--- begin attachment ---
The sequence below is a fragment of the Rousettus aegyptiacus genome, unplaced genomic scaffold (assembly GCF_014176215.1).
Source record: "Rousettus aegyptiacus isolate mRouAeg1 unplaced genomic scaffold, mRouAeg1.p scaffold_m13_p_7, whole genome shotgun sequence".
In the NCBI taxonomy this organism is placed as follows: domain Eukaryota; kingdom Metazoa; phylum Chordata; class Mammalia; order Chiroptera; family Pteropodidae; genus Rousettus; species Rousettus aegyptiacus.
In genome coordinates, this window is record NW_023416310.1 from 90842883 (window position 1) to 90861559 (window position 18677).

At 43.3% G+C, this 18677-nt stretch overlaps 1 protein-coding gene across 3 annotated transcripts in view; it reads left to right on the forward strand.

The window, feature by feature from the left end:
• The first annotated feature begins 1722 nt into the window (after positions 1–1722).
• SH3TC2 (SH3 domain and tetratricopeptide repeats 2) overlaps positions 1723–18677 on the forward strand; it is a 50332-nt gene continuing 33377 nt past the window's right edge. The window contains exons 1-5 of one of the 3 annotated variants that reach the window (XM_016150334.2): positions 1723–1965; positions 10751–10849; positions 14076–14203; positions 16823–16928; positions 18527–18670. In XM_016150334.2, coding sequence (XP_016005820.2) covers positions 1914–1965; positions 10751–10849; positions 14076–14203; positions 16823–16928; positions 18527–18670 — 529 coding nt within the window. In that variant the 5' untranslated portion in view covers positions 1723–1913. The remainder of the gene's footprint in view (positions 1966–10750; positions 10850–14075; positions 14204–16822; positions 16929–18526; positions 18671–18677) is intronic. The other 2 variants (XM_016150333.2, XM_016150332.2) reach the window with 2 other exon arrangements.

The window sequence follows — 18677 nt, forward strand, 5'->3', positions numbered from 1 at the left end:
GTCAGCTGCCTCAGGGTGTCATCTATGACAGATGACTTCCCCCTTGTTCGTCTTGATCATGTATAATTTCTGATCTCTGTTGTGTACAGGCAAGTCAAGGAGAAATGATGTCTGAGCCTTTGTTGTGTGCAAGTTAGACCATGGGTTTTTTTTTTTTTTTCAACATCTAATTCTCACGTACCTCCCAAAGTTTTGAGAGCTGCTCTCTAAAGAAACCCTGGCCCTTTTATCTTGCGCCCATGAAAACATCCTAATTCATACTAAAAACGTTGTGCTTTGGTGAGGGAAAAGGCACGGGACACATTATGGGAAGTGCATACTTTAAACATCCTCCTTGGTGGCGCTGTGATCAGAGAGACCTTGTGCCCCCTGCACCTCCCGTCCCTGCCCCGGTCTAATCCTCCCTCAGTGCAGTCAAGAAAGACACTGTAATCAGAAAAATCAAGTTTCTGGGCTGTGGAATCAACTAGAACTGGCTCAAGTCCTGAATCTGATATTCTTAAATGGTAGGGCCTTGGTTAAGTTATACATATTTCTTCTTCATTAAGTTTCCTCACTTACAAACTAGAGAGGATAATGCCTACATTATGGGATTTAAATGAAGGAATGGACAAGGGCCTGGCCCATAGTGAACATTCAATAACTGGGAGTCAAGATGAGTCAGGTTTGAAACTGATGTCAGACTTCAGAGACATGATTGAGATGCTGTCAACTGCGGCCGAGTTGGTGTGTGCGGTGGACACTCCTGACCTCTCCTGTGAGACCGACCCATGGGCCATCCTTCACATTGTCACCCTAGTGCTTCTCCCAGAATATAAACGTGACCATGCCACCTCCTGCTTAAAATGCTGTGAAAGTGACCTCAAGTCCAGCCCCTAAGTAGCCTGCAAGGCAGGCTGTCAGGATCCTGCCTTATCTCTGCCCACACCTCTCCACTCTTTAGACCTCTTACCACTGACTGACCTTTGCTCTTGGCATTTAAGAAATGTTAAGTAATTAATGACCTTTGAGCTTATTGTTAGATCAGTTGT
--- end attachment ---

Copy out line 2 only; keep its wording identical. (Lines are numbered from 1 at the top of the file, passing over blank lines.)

Source record: "Rousettus aegyptiacus isolate mRouAeg1 unplaced genomic scaffold, mRouAeg1.p scaffold_m13_p_7, whole genome shotgun sequence".